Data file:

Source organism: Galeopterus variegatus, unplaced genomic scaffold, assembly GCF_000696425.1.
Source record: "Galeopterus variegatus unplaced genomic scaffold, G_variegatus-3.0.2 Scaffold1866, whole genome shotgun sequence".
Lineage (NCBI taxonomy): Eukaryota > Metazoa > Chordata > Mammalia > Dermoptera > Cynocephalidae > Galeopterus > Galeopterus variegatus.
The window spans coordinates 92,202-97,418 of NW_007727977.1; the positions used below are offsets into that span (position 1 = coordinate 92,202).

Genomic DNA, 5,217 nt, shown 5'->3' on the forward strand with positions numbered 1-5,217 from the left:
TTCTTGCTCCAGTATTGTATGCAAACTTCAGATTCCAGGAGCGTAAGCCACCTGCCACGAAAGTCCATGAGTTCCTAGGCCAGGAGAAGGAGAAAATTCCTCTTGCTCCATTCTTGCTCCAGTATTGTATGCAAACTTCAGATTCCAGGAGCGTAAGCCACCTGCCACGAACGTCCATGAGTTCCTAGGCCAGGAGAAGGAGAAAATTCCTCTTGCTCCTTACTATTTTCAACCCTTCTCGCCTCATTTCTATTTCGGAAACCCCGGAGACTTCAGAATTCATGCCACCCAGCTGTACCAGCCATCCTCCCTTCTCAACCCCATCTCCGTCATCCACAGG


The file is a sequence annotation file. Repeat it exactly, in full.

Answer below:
Source organism: Galeopterus variegatus, unplaced genomic scaffold, assembly GCF_000696425.1.
Source record: "Galeopterus variegatus unplaced genomic scaffold, G_variegatus-3.0.2 Scaffold1866, whole genome shotgun sequence".
Lineage (NCBI taxonomy): Eukaryota > Metazoa > Chordata > Mammalia > Dermoptera > Cynocephalidae > Galeopterus > Galeopterus variegatus.
The window spans coordinates 92,202-97,418 of NW_007727977.1; the positions used below are offsets into that span (position 1 = coordinate 92,202).

Genomic DNA, 5,217 nt, shown 5'->3' on the forward strand with positions numbered 1-5,217 from the left:
TTCTTGCTCCAGTATTGTATGCAAACTTCAGATTCCAGGAGCGTAAGCCACCTGCCACGAAAGTCCATGAGTTCCTAGGCCAGGAGAAGGAGAAAATTCCTCTTGCTCCATTCTTGCTCCAGTATTGTATGCAAACTTCAGATTCCAGGAGCGTAAGCCACCTGCCACGAACGTCCATGAGTTCCTAGGCCAGGAGAAGGAGAAAATTCCTCTTGCTCCTTACTATTTTCAACCCTTCTCGCCTCATTTCTATTTCGGAAACCCCGGAGACTTCAGAATTCATGCCACCCAGCTGTACCAGCCATCCTCCCTTCTCAACCCCATCTCCGTCATCCACAGG